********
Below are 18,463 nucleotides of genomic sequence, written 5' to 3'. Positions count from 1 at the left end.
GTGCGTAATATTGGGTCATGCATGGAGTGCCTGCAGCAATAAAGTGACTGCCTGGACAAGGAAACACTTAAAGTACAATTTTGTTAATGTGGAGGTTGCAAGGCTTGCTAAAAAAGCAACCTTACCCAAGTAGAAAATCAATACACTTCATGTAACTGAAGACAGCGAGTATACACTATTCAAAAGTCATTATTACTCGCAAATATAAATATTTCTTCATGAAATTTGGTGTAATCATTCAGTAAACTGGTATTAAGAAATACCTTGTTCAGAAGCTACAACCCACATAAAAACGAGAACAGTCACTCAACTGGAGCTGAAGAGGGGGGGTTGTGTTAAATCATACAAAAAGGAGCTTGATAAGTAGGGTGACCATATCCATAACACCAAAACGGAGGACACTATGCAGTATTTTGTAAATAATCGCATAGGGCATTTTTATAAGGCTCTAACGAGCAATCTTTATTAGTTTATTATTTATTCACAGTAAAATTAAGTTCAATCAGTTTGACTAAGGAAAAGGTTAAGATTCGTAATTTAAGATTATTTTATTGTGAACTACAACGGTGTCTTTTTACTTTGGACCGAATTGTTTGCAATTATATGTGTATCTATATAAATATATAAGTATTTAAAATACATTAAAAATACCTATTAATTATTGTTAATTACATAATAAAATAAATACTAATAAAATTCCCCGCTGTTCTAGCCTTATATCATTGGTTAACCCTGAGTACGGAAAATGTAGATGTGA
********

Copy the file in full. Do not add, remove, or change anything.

Below are 18,463 nucleotides of genomic sequence, written 5' to 3'. Positions count from 1 at the left end.
GTGCGTAATATTGGGTCATGCATGGAGTGCCTGCAGCAATAAAGTGACTGCCTGGACAAGGAAACACTTAAAGTACAATTTTGTTAATGTGGAGGTTGCAAGGCTTGCTAAAAAAGCAACCTTACCCAAGTAGAAAATCAATACACTTCATGTAACTGAAGACAGCGAGTATACACTATTCAAAAGTCATTATTACTCGCAAATATAAATATTTCTTCATGAAATTTGGTGTAATCATTCAGTAAACTGGTATTAAGAAATACCTTGTTCAGAAGCTACAACCCACATAAAAACGAGAACAGTCACTCAACTGGAGCTGAAGAGGGGGGGTTGTGTTAAATCATACAAAAAGGAGCTTGATAAGTAGGGTGACCATATCCATAACACCAAAACGGAGGACACTATGCAGTATTTTGTAAATAATCGCATAGGGCATTTTTATAAGGCTCTAACGAGCAATCTTTATTAGTTTATTATTTATTCACAGTAAAATTAAGTTCAATCAGTTTGACTAAGGAAAAGGTTAAGATTCGTAATTTAAGATTATTTTATTGTGAACTACAACGGTGTCTTTTTACTTTGGACCGAATTGTTTGCAATTATATGTGTATCTATATAAATATATAAGTATTTAAAATACATTAAAAATACCTATTAATTATTGTTAATTACATAATAAAATAAATACTAATAAAATTCCCCGCTGTTCTAGCCTTATATCATTGGTTAACCCTGAGTACGGAAAATGTAGATGTGA